Energy: Choices for Europe

DISCLAIMER: All opinions in this column reflect the views of the author(s), not of EURACTIV.COM Ltd.

The quest for secure, competitive, and environmentally friendly energy supplies will require tough choices as the objectives imply that a number of trade-offs are necessary, write Lars-Hendrick Röller, Juan Delgado and Hans W. Friederiszick for the Bruegel think-tank.

The report explores whether Europe’s nations can pursue individual energy policies in their quest for a secure, competitive and environmentally sustainable energy future, without mutually undercutting one another, or whether a common energy policy is required – necessitating complex political wrangling between 27 countries with very different energy needs and geographies. 

The authors suggest that a common EU-energy policy is necessary, and that the Commission’s proposals made in January 2007 do not go far enough in this regard. They believe that policies should not only focus on setting targets, but – most importantly – should trace the policy path towards achieving them. 

The report identifies trade-offs between the three objectives of energy policy that must take place at the national level: competitiveness, sustainability, and security of supply. The advantage of a common energy policy is that it relaxes the national trade-offs inherent in these objectives. Five policy areas are identified in which specific proposals are put forward for the creation of a common EU energy market:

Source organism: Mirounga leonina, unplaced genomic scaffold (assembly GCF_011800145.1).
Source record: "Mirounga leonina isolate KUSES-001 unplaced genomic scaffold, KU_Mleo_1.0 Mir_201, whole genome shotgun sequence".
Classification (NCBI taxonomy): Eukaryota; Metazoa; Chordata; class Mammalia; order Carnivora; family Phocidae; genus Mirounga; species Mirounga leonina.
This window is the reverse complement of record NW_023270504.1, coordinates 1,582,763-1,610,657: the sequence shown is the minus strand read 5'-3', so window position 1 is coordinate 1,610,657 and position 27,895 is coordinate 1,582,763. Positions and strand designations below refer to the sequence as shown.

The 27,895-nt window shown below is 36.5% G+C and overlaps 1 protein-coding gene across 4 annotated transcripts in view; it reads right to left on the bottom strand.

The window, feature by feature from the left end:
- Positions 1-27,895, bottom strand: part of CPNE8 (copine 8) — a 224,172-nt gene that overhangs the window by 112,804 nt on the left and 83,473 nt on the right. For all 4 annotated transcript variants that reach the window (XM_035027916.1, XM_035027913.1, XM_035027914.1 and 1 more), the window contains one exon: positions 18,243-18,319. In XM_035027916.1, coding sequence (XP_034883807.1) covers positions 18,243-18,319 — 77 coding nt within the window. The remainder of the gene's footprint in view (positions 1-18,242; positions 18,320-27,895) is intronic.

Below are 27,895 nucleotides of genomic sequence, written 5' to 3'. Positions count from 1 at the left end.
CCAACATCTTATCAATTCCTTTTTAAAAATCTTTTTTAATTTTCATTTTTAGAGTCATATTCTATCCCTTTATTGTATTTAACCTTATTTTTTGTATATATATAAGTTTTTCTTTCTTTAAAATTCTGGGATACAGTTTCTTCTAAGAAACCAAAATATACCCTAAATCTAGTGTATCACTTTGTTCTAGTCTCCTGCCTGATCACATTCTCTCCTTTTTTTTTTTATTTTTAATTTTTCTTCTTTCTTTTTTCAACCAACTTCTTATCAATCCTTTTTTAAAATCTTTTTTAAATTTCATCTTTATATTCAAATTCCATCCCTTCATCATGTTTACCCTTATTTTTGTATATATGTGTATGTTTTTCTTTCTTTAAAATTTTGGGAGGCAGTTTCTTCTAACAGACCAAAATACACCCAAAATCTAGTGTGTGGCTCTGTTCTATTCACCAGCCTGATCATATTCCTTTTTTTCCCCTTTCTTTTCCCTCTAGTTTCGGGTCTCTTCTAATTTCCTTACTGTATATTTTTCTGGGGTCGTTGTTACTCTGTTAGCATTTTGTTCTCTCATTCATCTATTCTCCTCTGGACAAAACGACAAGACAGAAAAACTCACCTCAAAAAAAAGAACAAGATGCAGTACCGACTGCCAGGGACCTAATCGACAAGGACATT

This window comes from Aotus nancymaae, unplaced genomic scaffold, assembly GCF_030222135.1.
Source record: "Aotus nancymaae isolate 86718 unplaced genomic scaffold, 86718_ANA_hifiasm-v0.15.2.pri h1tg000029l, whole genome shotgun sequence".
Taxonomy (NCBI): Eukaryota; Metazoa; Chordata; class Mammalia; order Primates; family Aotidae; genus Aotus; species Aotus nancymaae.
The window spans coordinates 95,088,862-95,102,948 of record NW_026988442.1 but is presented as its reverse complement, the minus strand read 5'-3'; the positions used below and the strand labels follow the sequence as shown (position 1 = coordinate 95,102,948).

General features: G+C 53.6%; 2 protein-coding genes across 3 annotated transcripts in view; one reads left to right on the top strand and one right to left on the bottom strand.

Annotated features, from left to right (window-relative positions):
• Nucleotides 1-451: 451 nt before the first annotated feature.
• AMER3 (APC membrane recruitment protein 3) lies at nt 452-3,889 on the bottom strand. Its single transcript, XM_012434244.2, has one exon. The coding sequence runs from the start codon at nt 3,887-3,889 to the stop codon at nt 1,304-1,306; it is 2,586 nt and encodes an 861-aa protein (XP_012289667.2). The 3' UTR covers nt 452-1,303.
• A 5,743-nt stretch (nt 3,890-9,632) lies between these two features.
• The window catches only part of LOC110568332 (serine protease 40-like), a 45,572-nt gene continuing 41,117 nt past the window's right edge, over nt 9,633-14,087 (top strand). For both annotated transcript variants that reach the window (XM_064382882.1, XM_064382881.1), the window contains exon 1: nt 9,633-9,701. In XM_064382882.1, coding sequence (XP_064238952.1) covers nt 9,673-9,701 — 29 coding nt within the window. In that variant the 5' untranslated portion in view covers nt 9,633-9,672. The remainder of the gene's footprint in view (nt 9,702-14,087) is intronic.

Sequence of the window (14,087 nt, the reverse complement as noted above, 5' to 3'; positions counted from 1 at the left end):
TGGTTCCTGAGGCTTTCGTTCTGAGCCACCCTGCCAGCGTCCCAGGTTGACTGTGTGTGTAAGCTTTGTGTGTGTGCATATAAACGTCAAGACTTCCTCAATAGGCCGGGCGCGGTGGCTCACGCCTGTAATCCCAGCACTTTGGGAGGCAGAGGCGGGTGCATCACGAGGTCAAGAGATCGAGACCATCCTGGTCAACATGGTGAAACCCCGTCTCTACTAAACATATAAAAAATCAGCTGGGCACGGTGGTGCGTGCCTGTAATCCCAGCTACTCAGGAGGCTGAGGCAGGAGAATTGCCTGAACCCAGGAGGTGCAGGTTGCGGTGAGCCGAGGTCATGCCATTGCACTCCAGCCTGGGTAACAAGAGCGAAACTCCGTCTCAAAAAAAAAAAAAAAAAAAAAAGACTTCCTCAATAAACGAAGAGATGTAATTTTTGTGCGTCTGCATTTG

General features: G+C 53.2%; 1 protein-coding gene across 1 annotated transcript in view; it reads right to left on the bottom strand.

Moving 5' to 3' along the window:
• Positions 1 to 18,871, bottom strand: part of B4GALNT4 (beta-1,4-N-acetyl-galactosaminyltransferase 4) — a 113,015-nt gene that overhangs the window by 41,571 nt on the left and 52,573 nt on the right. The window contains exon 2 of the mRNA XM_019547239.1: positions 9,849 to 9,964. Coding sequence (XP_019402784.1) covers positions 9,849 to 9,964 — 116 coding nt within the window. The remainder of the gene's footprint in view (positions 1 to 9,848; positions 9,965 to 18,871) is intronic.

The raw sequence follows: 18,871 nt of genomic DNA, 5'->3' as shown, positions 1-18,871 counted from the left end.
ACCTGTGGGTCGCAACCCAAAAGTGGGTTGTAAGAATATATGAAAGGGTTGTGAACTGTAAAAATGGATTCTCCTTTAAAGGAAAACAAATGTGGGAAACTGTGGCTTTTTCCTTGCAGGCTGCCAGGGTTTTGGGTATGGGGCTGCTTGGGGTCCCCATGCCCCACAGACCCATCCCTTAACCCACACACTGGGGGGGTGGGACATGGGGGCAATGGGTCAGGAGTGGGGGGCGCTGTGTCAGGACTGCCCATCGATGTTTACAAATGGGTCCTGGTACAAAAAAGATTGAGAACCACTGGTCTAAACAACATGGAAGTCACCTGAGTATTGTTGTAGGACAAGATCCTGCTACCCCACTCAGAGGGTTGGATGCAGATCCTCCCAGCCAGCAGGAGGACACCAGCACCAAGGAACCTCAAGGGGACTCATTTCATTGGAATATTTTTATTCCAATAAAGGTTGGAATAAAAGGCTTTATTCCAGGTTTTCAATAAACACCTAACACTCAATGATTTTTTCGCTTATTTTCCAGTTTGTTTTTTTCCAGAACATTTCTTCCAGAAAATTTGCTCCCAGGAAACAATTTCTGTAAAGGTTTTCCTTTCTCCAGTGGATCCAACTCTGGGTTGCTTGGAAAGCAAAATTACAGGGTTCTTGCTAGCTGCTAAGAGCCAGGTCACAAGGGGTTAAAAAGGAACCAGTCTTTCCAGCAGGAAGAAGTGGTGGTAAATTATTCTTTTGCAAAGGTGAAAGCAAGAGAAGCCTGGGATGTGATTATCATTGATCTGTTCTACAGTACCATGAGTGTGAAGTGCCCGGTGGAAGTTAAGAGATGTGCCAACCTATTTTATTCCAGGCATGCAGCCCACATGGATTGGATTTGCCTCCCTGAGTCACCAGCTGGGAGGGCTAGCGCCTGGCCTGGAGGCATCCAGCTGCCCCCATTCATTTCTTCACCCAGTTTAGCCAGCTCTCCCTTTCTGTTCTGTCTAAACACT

• First, they suggest that as current single-market policies and competition rules provide a readily available framework for an EU-wide energy market, they do not need to be changed, but rather more fully enforced. 

• Second, they propose the creation of a pan-European network of energy regulators, who must co-operate closely. The system must further involve a strong EU agency to act as a regulator of last resort. 

• Thirdly, the EU should speak with one voice and provide external- supply security for all member states, they believe – noting that the weight of individual member states in conducting this policy must necessarily differ. 

• Fourth, they suggest that environmental targets should be set at EU level, with market-based incentives to comply introduced (such as tradable green certificates) instead of symmetric national quotas – which they believe to be economically inefficient and difficult to implement. 

• Finally, they conclude that research should focus on the most promising domestic energy sources, but be co-ordinated at EU level in order to exploit synergies and combine efforts in similar projects. 

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